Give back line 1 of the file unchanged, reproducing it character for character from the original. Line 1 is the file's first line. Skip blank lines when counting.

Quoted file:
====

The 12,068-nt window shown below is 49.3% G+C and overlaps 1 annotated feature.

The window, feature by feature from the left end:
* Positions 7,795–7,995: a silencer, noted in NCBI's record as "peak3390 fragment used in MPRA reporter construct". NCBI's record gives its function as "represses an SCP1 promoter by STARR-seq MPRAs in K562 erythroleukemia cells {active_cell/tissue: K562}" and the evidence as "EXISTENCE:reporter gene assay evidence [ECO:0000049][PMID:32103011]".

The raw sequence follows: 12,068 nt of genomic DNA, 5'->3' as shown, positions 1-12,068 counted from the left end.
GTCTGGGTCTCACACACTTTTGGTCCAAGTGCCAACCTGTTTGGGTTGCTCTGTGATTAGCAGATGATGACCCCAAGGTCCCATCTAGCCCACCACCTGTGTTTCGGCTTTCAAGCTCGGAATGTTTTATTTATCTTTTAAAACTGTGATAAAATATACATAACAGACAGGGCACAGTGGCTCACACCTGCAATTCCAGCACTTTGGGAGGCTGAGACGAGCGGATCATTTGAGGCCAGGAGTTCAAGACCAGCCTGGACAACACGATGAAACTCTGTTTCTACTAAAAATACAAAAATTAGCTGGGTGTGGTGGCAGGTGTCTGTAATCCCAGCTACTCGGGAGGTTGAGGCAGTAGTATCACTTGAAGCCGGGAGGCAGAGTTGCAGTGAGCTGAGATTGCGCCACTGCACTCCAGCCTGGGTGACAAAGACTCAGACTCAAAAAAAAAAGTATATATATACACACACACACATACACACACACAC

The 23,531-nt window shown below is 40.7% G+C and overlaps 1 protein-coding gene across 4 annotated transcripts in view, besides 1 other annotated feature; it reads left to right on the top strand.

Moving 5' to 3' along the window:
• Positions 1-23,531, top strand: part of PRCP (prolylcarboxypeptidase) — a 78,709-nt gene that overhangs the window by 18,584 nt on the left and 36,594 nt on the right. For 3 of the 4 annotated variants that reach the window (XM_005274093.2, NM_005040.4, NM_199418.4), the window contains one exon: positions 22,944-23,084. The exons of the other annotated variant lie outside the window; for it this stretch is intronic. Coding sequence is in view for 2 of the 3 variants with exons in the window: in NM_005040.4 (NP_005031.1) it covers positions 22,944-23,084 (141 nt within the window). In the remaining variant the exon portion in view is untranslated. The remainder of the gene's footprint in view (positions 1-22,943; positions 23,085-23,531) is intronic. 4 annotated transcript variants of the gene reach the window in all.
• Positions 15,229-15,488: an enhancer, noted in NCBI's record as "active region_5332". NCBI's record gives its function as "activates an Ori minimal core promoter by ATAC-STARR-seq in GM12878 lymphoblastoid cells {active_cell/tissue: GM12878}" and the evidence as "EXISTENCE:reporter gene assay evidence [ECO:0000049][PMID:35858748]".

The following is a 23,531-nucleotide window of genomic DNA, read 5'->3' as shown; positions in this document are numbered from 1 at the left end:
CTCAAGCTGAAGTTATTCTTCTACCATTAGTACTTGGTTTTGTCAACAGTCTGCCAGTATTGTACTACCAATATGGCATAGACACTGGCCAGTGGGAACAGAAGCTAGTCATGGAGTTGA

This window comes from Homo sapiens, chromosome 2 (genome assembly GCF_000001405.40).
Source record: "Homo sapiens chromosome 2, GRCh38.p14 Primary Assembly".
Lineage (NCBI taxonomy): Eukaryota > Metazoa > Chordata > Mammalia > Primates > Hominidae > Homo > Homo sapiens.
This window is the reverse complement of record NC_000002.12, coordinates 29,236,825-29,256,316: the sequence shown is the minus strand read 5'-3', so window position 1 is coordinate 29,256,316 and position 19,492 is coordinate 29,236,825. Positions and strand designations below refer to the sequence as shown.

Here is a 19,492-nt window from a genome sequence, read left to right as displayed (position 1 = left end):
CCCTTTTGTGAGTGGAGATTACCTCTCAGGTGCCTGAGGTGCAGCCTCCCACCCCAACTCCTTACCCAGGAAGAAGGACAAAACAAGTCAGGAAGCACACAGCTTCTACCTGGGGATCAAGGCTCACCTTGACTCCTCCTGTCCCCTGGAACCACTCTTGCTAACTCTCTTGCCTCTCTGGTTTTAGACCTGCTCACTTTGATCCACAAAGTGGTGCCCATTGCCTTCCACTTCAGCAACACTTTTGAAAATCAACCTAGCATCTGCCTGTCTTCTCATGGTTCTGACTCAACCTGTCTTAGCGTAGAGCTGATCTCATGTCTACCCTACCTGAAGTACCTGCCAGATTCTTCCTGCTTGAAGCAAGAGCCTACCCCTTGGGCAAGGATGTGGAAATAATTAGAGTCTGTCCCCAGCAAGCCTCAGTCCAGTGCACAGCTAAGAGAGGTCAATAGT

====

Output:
The 12,068-nt window shown below is 49.3% G+C and overlaps 1 annotated feature.